Schooled Reporting on education

Missing school

Education | Tackling chronic absenteeism will require schools and faith groups to step up
by Laura Edghill
Posted 1/08/20, 04:10 pm

More than 76 million students across the nation returned to school this week following the holidays, and 8 million of them who qualify as chronically absent have already missed at least eight days of school this school year. That translates to more than 50 hours of lost instructional time each student likely won’t recover.

The U.S. Department of Education identifies a student as chronically absent for missing at least two days per month. That might not sound like much, but the effects can compound as incomplete assignments pile up, leading to lost academic progress and poor performance on standardized tests.

Nationwide, the problem seems to defy any identifiable geographical trends. According to a 2016 report by the Education Department, chronically absent students comprised just under 13 percent of the population in the sprawling urban Los Angeles Unified School District and came in at less than 5 percent across wide swaths of the Midwest and parts of New England.

While the Chicago Public Schools system is in the heart of the Midwest, 24 percent of its students struggle with chronic attendance. Much of the Pacific Northwest reported rates exceeding 30 percent, and in the Detroit Public Schools, a whopping 50 percent of students were chronically absent.

Erika Beal, who works for Rockpointe Community Church and serves as a liaison to the public schools in Detroit’s Osborn community, said schools cannot address the primary causes of chronic absence. “The basic, real big issue is clothing, uniforms, and lack thereof,” she said.

Beal described how some of the students she sees at Osborn High School might start the year with one shirt and one pair of pants, but by October they are out of school because they’ve worn them out already. She keeps a stockpile of uniforms and personal hygiene items in her office at the school that her church and other ministry partners in the area have donated, but she worries about the kids who don’t make it there.

In addition to lack of clothing, high school students often get tasked with watching younger siblings when they’re sick. “If it’s a single mom, she’s got to keep the lights on so she can’t stay home,” Beal said. “So you have to sacrifice your education.”

Detroit Public Schools Superintendent Nikolai Vitti has implemented several districtwide initiatives in an attempt to address the issue, including spending $9 million last year to place attendance agents at more than 100 schools and adding a small fleet of vans to pick up students who struggle with transportation.

But so far those efforts have fallen short. A recently published study by Detroit’s Wayne State University College of Education found the chronic absenteeism rate hit an alarming 62 percent among Detroit Public Schools students in the 2017-2018 school year. The study cites poverty, crime, average monthly temperature, and even high rates of asthma as contributing factors. It concluded that the problem can only be tackled in the broader context of entire communities.

“While school-based efforts to reduce absenteeism are critical, they are likely insufficient to address the enormous challenges students face in getting to school in Detroit,” the report’s co-author, Sarah Lenhoff, assistant professor of educational leadership and policy studies at Wayne State, told Bridge Magazine.

Beal agreed, calling for Christians to step up.

“I think that maybe what’s needed is for a few organizations—like the churches, nonprofits, and other faith-based partners—to band together and say, ‘We’re going to attack this,’” she said. “We’re going to assist the district because the district is not going to be able to do it on their own.”

Editor’s note: Laura Edghill is also an employee of Rockpointe Community Church, where Erika Beal works.

Associated Press/Photo by Jose Luis Magana (file) Associated Press/Photo by Jose Luis Magana (file) Alex Jones

Sandy Hook conspiracy theorists fined

Just before Christmas, Infowars’ Alex Jones earned a court-ordered lump of coal in his stocking from a judge in a case about Jones’ insinuations that the deadly 2012 Sandy Hook Elementary School shooting in Newtown, Conn., was a hoax.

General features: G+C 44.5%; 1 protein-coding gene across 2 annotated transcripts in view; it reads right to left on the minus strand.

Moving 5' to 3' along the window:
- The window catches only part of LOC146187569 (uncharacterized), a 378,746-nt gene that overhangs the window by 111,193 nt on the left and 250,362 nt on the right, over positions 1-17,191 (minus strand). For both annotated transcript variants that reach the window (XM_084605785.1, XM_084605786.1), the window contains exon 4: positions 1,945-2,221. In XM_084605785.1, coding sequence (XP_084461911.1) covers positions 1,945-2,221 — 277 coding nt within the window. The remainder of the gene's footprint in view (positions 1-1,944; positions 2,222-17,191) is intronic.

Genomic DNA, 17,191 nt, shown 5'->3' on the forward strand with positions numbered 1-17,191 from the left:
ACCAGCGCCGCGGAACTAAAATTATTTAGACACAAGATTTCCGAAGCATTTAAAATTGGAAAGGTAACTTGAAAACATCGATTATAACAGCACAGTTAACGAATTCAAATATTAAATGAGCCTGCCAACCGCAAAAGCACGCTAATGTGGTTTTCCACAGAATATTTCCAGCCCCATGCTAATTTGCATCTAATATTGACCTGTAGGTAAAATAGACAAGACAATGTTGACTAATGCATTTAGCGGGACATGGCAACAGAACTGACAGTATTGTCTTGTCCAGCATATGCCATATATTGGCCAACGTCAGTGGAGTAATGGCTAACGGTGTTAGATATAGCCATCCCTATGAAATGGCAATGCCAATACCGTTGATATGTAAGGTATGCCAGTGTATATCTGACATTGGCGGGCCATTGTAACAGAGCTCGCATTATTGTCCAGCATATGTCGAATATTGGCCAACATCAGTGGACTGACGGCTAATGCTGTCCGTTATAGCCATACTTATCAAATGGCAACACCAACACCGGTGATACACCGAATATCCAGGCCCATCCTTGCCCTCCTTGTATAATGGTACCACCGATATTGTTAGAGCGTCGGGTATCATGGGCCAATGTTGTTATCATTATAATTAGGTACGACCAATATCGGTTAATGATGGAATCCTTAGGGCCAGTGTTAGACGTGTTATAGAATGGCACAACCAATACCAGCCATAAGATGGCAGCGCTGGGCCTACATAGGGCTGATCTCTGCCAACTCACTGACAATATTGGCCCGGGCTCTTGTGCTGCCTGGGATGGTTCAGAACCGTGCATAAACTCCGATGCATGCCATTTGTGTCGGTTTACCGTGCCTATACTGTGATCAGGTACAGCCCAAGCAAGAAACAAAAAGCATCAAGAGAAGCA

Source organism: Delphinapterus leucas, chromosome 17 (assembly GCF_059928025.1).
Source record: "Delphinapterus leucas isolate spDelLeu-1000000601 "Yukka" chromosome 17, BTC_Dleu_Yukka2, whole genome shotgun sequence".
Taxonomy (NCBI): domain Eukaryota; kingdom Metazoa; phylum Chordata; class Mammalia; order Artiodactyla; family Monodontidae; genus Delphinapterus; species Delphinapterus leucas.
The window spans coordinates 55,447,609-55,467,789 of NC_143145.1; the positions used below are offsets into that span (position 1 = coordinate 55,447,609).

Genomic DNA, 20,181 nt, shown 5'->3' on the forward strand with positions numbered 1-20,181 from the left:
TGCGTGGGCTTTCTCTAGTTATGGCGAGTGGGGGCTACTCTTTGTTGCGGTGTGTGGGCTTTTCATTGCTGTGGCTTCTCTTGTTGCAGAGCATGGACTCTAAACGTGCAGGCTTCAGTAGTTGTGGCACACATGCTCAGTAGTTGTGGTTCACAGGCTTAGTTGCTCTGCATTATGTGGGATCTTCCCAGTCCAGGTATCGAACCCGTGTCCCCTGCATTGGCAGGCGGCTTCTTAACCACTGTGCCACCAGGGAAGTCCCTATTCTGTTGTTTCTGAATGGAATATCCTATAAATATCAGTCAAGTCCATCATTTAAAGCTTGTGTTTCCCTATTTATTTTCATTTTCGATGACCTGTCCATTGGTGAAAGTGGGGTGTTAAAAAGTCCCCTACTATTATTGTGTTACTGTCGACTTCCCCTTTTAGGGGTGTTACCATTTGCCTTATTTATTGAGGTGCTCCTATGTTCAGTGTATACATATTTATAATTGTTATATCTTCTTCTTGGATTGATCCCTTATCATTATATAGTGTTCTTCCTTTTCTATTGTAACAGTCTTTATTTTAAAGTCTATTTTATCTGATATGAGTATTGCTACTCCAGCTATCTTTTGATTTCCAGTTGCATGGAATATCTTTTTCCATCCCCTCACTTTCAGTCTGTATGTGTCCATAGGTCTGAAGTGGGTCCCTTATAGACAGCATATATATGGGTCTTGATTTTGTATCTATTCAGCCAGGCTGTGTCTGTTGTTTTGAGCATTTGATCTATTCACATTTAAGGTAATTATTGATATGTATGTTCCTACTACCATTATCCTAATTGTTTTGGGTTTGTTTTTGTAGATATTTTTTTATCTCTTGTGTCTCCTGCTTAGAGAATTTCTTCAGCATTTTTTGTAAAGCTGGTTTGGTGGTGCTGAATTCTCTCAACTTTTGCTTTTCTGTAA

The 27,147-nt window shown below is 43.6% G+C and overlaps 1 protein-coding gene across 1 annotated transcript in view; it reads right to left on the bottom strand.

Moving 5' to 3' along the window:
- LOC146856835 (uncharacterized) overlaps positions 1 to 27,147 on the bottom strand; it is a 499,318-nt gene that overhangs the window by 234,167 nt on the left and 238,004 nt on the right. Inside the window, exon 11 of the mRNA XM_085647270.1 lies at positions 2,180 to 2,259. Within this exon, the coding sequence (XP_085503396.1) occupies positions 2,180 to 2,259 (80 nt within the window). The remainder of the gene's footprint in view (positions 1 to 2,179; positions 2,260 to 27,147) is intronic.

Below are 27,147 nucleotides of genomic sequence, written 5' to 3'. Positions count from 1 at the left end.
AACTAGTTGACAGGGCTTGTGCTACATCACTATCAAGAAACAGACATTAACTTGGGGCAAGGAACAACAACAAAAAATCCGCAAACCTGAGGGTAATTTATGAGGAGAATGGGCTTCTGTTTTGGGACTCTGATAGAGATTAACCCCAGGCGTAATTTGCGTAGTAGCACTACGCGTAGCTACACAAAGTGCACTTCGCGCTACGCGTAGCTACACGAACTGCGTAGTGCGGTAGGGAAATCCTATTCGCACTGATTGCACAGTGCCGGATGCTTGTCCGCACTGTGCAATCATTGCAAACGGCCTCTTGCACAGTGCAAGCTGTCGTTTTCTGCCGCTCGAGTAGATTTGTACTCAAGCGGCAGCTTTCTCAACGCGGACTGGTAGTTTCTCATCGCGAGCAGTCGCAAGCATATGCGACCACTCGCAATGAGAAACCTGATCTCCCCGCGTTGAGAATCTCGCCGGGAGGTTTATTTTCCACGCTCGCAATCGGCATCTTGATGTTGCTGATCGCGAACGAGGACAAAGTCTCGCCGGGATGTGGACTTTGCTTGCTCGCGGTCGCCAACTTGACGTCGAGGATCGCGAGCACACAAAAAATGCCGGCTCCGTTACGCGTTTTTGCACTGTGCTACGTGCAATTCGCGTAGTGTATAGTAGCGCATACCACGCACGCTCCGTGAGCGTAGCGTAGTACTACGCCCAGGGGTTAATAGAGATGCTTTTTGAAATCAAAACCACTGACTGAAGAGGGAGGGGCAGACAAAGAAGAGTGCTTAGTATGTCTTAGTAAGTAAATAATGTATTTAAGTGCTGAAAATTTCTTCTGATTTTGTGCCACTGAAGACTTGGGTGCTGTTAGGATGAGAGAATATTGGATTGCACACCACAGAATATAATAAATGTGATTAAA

Jones and conspiracy theorists have argued the government faked the shooting to force tighter gun restrictions. Numerous parents of victims, including Neil Heslin, whose 6-year-old son, Jesse, was killed in the shooting, sued Jones for defamation after enduring harassment and even death threats from Jones’ followers.

Jones now concedes that the Sandy Hook killings did occur, but his attorneys continue to defend his speech as “rhetorical hyperbole.” Texas State District Judge Scott Jenkins ordered Jones to pay $100,000 for failing to produce witnesses for Heslin’s attorneys.

In a similar case last June, a Wisconsin jury awarded $450,000 to Leonard Pozner, another Sandy Hook parent. That judge ruled that a book authored by James Fetzer and Mike Palecek defamed Pozner by claiming that the shooting never occurred and the death certificate for his 6-year-old son, Noah, was a fabrication. —L.E.

Associated Press/Photo by Bebeto Matthews Associated Press/Photo by Bebeto Matthews A youth climate protest Sept. 20 in New York

Absent for activism

Starting later this month, the school board representing one of the nation’s largest public school districts will allow students one partial school day absence per year to participate in civic activities, including protests. Members of Virginia’s Fairfax County School Board hailed the move as a groundbreaking effort to encourage student activism.

But critics quickly pointed out that such a policy inherently favors left-leaning causes, which frequently rely on rallies, protests, and public gatherings that often occur at times when students are in class.

“Kids on the right who are active, they tend to be doing it by preparing to run for school board, or being aides in [the] legislature,” said Meira Levinson, a Harvard University professor who studies education.

School districts across the nation already grapple with this issue in a variety of ways and typically make policy decisions on a case-by-case basis. Last fall, the New York City public schools allowed students to skip class for September’s global youth climate strike. Earlier in the year, countless districts quietly allowed an exodus of students from class on the one-year anniversary of the tragic 2018 Valentine’s Day shooting at Marjory Stoneman Douglas High School in Parkland, Fla. —L.E

Last ride

On the last Saturday in December, school bus No. 89 processed through the rolling hills of northeastern Tennessee, honoring Hawkins County farmer Robert Brooks, who died on Christmas Day at the age of 84.

Brooks held the record as the longest-serving bus driver in the Volunteer State. He safely transported the county’s children for more than 57 years, finally retiring in 2016. He also holds a spot in the Tennessee School Bus Driver Hall of Fame.

Bus No. 89, the last one Brooks drove, carried his family to the cemetery, passing community members and former students who lined the roadways.